Water Update

Published 18/10/2013   |   Last Updated 27/05/2021   |   Reading Time minutes

18 October 2013

Article by Philip Donkersley, National Assembly for Wales Research Service

The Welsh Government is currently developing a draft Water Strategy for Wales for consultation before the end of 2013. The draft strategy will focus on: [caption id="attachment_892" align="alignright" width="300"]Photo by Ariful H Bhuiyan via Flickr. Licensed under Creative Commons. Photo by Ariful H Bhuiyan via Flickr. Licensed under the Creative Commons.[/caption]

  • Land use and the environment
  • Water resource management and the value of water Water efficiency
  • Future regulation of the water industry
  • Affordability and metering
  • Water and sewerage services: public and private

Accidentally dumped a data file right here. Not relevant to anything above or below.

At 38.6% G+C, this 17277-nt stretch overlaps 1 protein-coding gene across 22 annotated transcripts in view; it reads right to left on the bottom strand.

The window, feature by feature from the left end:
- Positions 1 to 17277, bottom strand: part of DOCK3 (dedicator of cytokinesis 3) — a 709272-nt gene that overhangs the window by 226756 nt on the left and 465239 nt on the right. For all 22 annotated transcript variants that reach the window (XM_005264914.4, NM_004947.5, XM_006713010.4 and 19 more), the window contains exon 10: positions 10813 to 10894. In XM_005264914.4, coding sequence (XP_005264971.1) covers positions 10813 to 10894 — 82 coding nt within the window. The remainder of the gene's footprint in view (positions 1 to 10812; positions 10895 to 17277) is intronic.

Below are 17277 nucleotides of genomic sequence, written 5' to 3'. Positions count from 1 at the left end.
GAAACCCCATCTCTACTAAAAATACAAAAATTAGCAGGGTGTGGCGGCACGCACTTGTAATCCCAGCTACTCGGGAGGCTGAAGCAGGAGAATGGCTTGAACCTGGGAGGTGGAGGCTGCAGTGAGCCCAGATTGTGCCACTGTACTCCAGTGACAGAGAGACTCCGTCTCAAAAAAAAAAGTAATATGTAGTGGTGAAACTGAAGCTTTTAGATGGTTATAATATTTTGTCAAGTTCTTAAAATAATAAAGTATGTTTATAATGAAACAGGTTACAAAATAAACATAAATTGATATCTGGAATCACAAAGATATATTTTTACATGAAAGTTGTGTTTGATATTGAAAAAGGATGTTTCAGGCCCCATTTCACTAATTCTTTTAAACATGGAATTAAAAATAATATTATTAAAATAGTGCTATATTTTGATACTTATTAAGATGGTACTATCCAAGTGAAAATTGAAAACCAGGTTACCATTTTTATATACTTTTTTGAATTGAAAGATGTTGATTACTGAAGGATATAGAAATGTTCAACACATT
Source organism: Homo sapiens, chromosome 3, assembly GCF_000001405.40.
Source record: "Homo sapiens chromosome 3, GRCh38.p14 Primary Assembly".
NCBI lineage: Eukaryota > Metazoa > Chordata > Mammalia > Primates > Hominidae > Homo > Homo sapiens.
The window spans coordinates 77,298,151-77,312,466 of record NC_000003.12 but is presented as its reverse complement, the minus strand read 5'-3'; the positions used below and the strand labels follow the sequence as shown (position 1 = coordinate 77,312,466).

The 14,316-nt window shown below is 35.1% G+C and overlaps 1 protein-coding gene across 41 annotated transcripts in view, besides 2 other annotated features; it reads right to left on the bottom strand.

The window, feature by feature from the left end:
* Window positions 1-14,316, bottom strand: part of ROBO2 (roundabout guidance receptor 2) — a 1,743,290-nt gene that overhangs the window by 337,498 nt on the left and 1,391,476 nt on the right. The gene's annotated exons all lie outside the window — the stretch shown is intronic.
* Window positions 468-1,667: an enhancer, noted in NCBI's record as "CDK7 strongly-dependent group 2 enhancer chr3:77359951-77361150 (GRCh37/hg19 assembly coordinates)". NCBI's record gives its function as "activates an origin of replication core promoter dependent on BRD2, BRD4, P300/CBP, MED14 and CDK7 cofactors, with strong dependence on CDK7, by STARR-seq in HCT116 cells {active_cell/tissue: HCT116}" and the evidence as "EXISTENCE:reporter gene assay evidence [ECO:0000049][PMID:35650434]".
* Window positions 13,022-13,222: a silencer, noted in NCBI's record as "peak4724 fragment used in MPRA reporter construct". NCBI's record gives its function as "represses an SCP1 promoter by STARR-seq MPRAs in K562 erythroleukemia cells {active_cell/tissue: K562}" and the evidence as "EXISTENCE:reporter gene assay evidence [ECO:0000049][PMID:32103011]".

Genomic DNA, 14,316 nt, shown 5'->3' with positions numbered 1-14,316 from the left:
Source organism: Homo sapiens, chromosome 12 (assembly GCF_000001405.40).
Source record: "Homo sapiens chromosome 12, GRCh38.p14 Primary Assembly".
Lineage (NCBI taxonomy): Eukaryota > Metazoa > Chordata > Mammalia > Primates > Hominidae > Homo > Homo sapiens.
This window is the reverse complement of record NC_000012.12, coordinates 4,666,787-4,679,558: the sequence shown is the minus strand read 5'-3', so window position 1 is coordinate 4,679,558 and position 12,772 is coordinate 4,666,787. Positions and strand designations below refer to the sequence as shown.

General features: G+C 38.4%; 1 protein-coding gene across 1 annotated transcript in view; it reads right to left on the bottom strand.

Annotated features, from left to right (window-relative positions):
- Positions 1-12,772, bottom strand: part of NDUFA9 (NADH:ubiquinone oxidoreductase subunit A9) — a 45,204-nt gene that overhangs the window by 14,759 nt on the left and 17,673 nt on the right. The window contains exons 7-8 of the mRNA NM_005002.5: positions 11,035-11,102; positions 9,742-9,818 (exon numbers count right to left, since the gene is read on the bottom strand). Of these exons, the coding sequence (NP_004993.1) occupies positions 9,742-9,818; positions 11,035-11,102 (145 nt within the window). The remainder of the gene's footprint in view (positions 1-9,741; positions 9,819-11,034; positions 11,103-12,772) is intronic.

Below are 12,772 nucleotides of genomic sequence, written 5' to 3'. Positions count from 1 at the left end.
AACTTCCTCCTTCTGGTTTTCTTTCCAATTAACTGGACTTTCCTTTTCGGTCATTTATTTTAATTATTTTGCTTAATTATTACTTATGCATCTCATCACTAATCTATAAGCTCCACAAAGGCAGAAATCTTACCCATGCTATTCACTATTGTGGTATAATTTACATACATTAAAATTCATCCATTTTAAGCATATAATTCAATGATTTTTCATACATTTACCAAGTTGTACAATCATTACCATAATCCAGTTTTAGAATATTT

In preparation for publishing this draft strategy, the Welsh Government has held seven stakeholder workshops, each discussing different elements of water policy. In addition, the Welsh Government closed its Water Strategy for Wales - Strategic Environmental Assessment scoping document consultation on 11 October 2013. The assessment will consider the environmental and social impact of the water policies developed and is required under the Strategic Environmental Assessment Regulations (2004). Bad Debt Regulations The Welsh Government will be consulting on its Draft Bad Debt Regulations until 6 November. The cost of debt from non-payment of water bills is currently covered by all paying customers of the water company; adding approximately £20 per year to each bill. At present, the occupier of a property is liable for payment of water bills. The Welsh Government is concerned that some people do not pay their bills and that many water debtors are tenants. Its Draft Bad Debt Regulations therefore aim to assist the water industry to reduce this debt, to help lower bills, and contribute to its wider tackling poverty agenda. Social Tariff Guidance Earlier in 2013 the Welsh Government published its Social Tariff Guidance for water companies. The Social Tariff Guidance allows water companies to set up a cross-subsidy to help households who struggle to pay their water bills. Although the Welsh Government has not set an upper limit, it believes a reasonable level of cross subsidy should be up to 2.5% of a company’s average water and sewerage bill. The Welsh Government also expects water companies to consider measures to improve water affordability such as offering water efficiency advice, measures to improve the management and payment of bills and advice to households on opting for a meter to lower their bills The Welsh Government has stated that it will review this guidance after its new water strategy is published at the end of 2013. EEA assessment of cost recovery through water pricing In September 2013, the European Environment Agency (EEA) published a report on the assessment of cost recovery through water pricing, looking at water pricing in a number of European countries, including England and Wales. The research group found that citizens wasted around a third more water when they were not charged for the actual amount they used, and the EEA called for governments to include the full cost of water in charging, including environmental impacts.